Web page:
I can’t believe it’s September already! This gardening season is passing by quickly.
Despite the challenges that I faced this season, there have also been rewards. Take a look at the plot and the transformation it has gone through.
RIGHT SIDE OF PLOT
At the size of 25 feet by 50 feet, the plot won’t fit into just one picture, or at least not if I want a front view. This is how the right side of the plot looks when biking or walking up to it. The butternut squash and pumpkin plants are growing on this side.
Now, when I signed up for my plot, the staff member warned me that this it was in bad shape. I thought he just meant that it had a lot of weeds. To my surprise, it was not only full of weeds, but also full of garbage AND the soil was totally compacted. It was like trying to dig up a lawn!
H and I found someone with a tractor who agreed to plow the plot. To prepare the plot, the two of us spent a good hour weed-wacking the grass and raking it up. Then we had to clean up the garbage and remove all the big stones. THEN we had to wait for the guy to plow it.
Once it was plowed, I had to figure out how the heck to fill it up with stuff. To be truthful, I felt overwhelmed by the amount of work ahead of me. It was also tricky for me to make time for the garden; I had just taken on a new job in May, which I had to balance with my part-time freelance editing job. I only managed to water it on weekdays and spend one day on the weekend doing the real work of weeding and planting.
Anyway, I did manage to plant a bunch of stuff, most of which I talked about in August. The eggplants and watermelon are the left side of the plot.
LEFT SIDE OF PLOT
My accomplishments for this half of the plot include: planting eggplants, tomatoes, peppers, and watermelon; putting down weed barrier for the eggplants and watermelon; weeding it and putting down straw; adding a top layer of compost to the plants; bringing over an old patio set that some friends had given us.
As I mentioned in my DIY Grape Trellis post, H and I also installed a grape trellis in the back of the plot. The concord grape plant is taking quite some time to grow. Apparently it is normal for it to not really do much during the first year because it is busy establishing its roots. I planted it in June, and it only began to grow in late August.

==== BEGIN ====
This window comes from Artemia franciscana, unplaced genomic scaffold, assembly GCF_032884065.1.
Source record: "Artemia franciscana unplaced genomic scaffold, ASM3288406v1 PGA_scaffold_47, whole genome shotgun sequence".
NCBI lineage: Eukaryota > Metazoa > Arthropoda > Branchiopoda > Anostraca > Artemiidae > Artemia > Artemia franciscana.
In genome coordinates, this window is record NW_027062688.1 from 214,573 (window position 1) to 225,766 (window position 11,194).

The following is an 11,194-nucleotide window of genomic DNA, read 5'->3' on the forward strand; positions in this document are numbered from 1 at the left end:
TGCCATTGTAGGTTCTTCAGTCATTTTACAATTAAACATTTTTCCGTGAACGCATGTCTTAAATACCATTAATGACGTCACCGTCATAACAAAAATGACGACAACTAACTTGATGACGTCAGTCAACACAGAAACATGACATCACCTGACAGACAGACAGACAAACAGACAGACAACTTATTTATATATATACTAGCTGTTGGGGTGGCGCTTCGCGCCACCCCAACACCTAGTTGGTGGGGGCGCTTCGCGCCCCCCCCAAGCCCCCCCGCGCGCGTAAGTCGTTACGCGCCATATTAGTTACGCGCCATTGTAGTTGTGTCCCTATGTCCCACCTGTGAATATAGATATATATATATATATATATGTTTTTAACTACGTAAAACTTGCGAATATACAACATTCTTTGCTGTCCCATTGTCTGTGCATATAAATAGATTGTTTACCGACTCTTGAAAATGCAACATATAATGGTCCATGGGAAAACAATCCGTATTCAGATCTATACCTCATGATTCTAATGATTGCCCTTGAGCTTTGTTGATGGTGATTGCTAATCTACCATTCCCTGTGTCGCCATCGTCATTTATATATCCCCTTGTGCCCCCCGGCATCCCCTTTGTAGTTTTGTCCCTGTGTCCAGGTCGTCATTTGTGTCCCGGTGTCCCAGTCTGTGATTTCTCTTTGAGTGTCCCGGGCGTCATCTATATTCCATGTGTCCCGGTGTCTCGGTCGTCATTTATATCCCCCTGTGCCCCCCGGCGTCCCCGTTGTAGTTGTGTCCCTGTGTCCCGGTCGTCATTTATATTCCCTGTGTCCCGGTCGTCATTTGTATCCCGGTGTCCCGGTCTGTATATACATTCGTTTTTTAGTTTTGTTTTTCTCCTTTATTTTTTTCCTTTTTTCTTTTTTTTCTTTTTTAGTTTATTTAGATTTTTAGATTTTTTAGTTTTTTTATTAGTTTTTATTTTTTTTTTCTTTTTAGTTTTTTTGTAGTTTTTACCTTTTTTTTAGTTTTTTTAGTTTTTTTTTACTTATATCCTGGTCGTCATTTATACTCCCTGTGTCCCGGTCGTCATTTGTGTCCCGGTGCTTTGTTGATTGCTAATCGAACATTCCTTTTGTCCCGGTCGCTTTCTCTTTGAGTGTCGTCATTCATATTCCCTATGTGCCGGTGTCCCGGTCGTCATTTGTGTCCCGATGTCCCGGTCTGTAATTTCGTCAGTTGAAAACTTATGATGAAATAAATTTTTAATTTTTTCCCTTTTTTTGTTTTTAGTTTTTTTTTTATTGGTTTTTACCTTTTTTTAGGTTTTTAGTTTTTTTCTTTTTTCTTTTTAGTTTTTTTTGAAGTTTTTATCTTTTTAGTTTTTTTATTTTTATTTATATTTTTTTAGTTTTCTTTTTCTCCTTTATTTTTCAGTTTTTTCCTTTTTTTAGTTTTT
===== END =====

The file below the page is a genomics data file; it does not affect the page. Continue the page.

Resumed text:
I guess I’ll have to prepare it for winter somehow, but I’ll figure that out later.
Several surprise plants have sprung up in my plot this summer. I’m pretty sure that I know what they are, but I don’t know how they got there, nor do I know how to harvest them.
I’m pretty sure these are amaranth plants.
The amaranth plants make up for the soybean plants that never came up. I want to get into growing my own legumes and grains, so this is a good start.
I’m fairly certain that these plants are ground cherries. They should be ready when the berries inside are red or orange.
There’s also a tomato plant that randomly started growing in the middle of my plot. I’m not sure what type it is, as the tomatoes are shaped like pears, but I’m guessing the plant is some variation of grape or cherry tomato. The funny thing is that it is doing better than the ones I had planted deliberately!
As for my most promising looking crops, well those are definitely the butternut squash plants and the pumpkin plants. I planted them the latest and gave them the least amount of attention, yet they are growing better than everything else. Go figure!
Looks like I’ll be making a lot of roasted butternut squash soup! Or maybe I’ll try to make squash gnocchi.
I feel the most excited about the pumpkin. I haven’t tried to grow anything that large before.
I mostly just planted it because I didn’t know what to do with all the space in the garden, and I knew that a pumpkin plant would take up a lot of room. When the first pumpkin ripens, I’m going to scoop out the inside, fill it with stew, and bake it in the oven.
And now, for anyone wanting an update on the watermelon plant, I’m happy to report that it is still growing. I don’t know if it will reach maturity or not. I hope that it will!
It looks quite a lot like the pumpkin, doesn’t it? It’s easy to tell the difference in person because the pumpkin plant’s leaves are much larger than those of the watermelon plant.
Well, that’s it for today. I’ve got a few experiments growing in the front yard and on my windowsill that I’d like to share, but I’ll save that for another time.
Thanks for stopping by!